The Chihuahua

I didn’t see its face until after parking and after leaving the vehicle. It was staring out the window of the SUV two spots down from my car. The Wegmans in Auburn, NY, isn’t the best parking lot in all of the land, regardless if it connected with the high-and-mighty Rochester-based grocer.

It is high-and-mighty, because it wants to be. It, Wegmans, has expectations to fill.

Chihuahua propped up on its front paws, which were resting on the plastic part above the door handle. It’s that thing with the small hole for pennies, dust, and used gum that is wrapped up in a small piece of paper.

The dog stared at me, and it wore a smug look on its face (similar to that of the picture found attached to this post, found by doing a simple Google search and at ebayclassifieds … of all places … I wouldn’t trust it.)

The site, not the dog. However, the trust in the dog is still up for discussion and determination.

It — the use of “it” is not to insult the integrity of the dog, but it’s because the gender couldn’t be determined — was wearing a sweater that his mother or grandmother probably knitted, but I was wearing a cardigan myself. It isn’t a homemade cardigan, but a light sweater nonetheless. The dog was wearing a collar — a tight little choker for such a neck-less pup — and I was donning a tie.

We both looked stupid. However, the dog had the upper hand, because I’m human.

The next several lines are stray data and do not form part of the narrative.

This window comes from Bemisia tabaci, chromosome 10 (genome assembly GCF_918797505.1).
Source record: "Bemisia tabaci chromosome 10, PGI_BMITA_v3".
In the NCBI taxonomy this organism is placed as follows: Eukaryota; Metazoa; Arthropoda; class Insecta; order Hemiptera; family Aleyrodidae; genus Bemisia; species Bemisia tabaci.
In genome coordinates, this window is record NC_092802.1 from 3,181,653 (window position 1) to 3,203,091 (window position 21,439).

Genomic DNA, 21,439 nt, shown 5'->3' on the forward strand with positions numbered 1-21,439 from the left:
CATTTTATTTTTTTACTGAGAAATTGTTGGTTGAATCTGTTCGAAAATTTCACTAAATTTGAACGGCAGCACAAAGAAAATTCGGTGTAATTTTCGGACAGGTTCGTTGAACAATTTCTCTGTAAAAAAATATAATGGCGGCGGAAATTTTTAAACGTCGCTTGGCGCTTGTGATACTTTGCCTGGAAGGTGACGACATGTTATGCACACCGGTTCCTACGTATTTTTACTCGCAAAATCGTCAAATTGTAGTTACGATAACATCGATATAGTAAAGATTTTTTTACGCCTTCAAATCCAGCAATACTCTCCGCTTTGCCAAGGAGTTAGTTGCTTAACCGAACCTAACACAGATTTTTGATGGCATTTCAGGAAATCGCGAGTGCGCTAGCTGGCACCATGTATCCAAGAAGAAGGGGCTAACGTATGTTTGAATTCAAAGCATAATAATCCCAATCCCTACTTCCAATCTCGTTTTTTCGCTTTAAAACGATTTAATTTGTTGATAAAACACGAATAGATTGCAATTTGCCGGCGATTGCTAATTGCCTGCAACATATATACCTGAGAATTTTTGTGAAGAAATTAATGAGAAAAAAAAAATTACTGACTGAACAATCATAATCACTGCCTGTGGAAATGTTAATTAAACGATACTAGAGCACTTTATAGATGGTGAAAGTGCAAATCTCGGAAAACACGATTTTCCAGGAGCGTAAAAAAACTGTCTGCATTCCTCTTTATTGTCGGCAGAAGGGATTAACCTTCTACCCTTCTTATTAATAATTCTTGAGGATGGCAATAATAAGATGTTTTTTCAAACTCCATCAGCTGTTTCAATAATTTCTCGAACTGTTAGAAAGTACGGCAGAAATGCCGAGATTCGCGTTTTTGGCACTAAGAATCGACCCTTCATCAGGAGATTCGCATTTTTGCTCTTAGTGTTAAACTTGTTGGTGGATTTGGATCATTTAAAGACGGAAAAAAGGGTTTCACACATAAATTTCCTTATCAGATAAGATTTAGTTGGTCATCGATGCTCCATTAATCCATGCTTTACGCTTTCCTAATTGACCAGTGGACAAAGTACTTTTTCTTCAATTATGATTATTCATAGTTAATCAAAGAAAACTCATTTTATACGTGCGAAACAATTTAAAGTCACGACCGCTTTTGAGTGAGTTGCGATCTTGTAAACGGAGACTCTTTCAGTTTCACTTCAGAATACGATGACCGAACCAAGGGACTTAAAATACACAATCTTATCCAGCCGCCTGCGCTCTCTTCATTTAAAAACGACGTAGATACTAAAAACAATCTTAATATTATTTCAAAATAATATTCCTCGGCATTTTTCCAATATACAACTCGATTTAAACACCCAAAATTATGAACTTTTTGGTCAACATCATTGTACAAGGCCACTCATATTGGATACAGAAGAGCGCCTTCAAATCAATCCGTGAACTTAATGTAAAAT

The chihuahua was smirking because he and I were the same at the moment. The only difference was that I was outside. I was free. I didn’t have to walk up to the window and make faces at the animal. I didn’t have to do a victory dance, and The Bird didn’t have to be flipped. I just talked to it as if it could hear me.

It stayed put, looking out the window and not blinking. Chihuahua could have been dead and positioned as so.

But maybe it wanted to simply play. Maybe it wished the windows were rolled down a bit. Maybe the dog just wanted to just continually mock me, because it is catered to paw and … paw.

The nose — mine or the dog’s — wasn’t even close enough to the window to generate a foggy blotch.

As I walked away, we kept eye contact. The chihuahua still wore that sweater and that smirk. I kept my eye on the quadruped as if it was going to shoot me in the back — or, even worse, jump on my back — when I turned. There is nothing worse than little paws over both of your eyes, playing demonically possessed “Guess Who?!?”

Instead, the glimmer in its eyes spoke silently: “I will find you.”

But the SUV was gone after returning to the car. The damned thing probably drove it away.

 

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